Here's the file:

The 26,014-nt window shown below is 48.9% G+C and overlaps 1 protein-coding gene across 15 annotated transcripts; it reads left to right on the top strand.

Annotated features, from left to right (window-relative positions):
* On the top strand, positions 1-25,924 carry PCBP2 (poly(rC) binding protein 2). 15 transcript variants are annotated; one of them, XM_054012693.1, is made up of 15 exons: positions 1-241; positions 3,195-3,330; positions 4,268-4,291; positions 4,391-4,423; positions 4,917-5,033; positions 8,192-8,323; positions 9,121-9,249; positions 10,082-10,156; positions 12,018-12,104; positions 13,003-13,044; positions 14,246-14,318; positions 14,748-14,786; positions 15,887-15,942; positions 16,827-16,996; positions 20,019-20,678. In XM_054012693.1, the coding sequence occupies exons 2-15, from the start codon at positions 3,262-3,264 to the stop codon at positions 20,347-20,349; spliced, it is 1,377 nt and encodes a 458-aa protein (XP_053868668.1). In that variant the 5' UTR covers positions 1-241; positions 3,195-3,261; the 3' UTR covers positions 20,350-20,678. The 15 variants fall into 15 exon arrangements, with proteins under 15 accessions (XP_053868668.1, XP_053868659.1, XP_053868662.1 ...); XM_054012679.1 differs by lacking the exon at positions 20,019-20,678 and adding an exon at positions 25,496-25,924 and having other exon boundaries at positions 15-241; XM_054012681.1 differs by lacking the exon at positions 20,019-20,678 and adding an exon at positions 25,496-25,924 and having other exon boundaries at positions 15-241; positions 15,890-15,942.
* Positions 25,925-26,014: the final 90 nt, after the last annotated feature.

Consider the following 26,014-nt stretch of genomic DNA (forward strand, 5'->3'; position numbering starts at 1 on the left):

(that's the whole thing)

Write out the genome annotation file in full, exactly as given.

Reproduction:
The 26,014-nt window shown below is 48.9% G+C and overlaps 1 protein-coding gene across 15 annotated transcripts; it reads left to right on the top strand.

Annotated features, from left to right (window-relative positions):
* On the top strand, positions 1-25,924 carry PCBP2 (poly(rC) binding protein 2). 15 transcript variants are annotated; one of them, XM_054012693.1, is made up of 15 exons: positions 1-241; positions 3,195-3,330; positions 4,268-4,291; positions 4,391-4,423; positions 4,917-5,033; positions 8,192-8,323; positions 9,121-9,249; positions 10,082-10,156; positions 12,018-12,104; positions 13,003-13,044; positions 14,246-14,318; positions 14,748-14,786; positions 15,887-15,942; positions 16,827-16,996; positions 20,019-20,678. In XM_054012693.1, the coding sequence occupies exons 2-15, from the start codon at positions 3,262-3,264 to the stop codon at positions 20,347-20,349; spliced, it is 1,377 nt and encodes a 458-aa protein (XP_053868668.1). In that variant the 5' UTR covers positions 1-241; positions 3,195-3,261; the 3' UTR covers positions 20,350-20,678. The 15 variants fall into 15 exon arrangements, with proteins under 15 accessions (XP_053868668.1, XP_053868659.1, XP_053868662.1 ...); XM_054012679.1 differs by lacking the exon at positions 20,019-20,678 and adding an exon at positions 25,496-25,924 and having other exon boundaries at positions 15-241; XM_054012681.1 differs by lacking the exon at positions 20,019-20,678 and adding an exon at positions 25,496-25,924 and having other exon boundaries at positions 15-241; positions 15,890-15,942.
* Positions 25,925-26,014: the final 90 nt, after the last annotated feature.

Consider the following 26,014-nt stretch of genomic DNA (forward strand, 5'->3'; position numbering starts at 1 on the left):